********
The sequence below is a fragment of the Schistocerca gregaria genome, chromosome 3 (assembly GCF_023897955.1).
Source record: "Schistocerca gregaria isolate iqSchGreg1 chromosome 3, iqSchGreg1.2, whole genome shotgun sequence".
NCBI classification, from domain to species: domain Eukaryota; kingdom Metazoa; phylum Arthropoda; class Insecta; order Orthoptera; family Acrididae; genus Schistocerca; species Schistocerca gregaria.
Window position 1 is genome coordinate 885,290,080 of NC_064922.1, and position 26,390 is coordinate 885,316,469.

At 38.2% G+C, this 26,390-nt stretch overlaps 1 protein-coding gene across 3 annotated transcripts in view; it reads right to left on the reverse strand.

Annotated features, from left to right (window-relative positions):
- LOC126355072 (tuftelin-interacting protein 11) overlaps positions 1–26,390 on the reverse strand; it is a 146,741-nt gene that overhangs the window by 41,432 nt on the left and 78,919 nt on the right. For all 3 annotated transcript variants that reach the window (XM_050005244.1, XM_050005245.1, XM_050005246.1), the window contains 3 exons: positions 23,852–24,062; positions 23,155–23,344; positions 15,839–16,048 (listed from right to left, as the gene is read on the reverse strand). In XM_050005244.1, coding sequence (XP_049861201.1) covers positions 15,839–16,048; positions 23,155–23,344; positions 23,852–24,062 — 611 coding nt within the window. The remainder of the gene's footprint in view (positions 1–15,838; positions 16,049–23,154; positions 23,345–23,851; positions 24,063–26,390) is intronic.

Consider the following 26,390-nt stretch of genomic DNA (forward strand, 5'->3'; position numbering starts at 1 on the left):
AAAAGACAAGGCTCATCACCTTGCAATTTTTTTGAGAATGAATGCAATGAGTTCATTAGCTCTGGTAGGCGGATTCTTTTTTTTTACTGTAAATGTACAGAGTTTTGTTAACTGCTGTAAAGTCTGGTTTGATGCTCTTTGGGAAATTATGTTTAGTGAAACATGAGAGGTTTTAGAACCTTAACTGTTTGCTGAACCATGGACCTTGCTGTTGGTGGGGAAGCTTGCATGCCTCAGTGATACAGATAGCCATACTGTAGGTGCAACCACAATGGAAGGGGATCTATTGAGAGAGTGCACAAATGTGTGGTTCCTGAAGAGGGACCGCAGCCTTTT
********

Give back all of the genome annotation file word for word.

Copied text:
The sequence below is a fragment of the Schistocerca gregaria genome, chromosome 3 (assembly GCF_023897955.1).
Source record: "Schistocerca gregaria isolate iqSchGreg1 chromosome 3, iqSchGreg1.2, whole genome shotgun sequence".
NCBI classification, from domain to species: domain Eukaryota; kingdom Metazoa; phylum Arthropoda; class Insecta; order Orthoptera; family Acrididae; genus Schistocerca; species Schistocerca gregaria.
Window position 1 is genome coordinate 885,290,080 of NC_064922.1, and position 26,390 is coordinate 885,316,469.

At 38.2% G+C, this 26,390-nt stretch overlaps 1 protein-coding gene across 3 annotated transcripts in view; it reads right to left on the reverse strand.

Annotated features, from left to right (window-relative positions):
- LOC126355072 (tuftelin-interacting protein 11) overlaps positions 1–26,390 on the reverse strand; it is a 146,741-nt gene that overhangs the window by 41,432 nt on the left and 78,919 nt on the right. For all 3 annotated transcript variants that reach the window (XM_050005244.1, XM_050005245.1, XM_050005246.1), the window contains 3 exons: positions 23,852–24,062; positions 23,155–23,344; positions 15,839–16,048 (listed from right to left, as the gene is read on the reverse strand). In XM_050005244.1, coding sequence (XP_049861201.1) covers positions 15,839–16,048; positions 23,155–23,344; positions 23,852–24,062 — 611 coding nt within the window. The remainder of the gene's footprint in view (positions 1–15,838; positions 16,049–23,154; positions 23,345–23,851; positions 24,063–26,390) is intronic.

Consider the following 26,390-nt stretch of genomic DNA (forward strand, 5'->3'; position numbering starts at 1 on the left):
AAAAGACAAGGCTCATCACCTTGCAATTTTTTTGAGAATGAATGCAATGAGTTCATTAGCTCTGGTAGGCGGATTCTTTTTTTTTACTGTAAATGTACAGAGTTTTGTTAACTGCTGTAAAGTCTGGTTTGATGCTCTTTGGGAAATTATGTTTAGTGAAACATGAGAGGTTTTAGAACCTTAACTGTTTGCTGAACCATGGACCTTGCTGTTGGTGGGGAAGCTTGCATGCCTCAGTGATACAGATAGCCATACTGTAGGTGCAACCACAATGGAAGGGGATCTATTGAGAGAGTGCACAAATGTGTGGTTCCTGAAGAGGGACCGCAGCCTTTT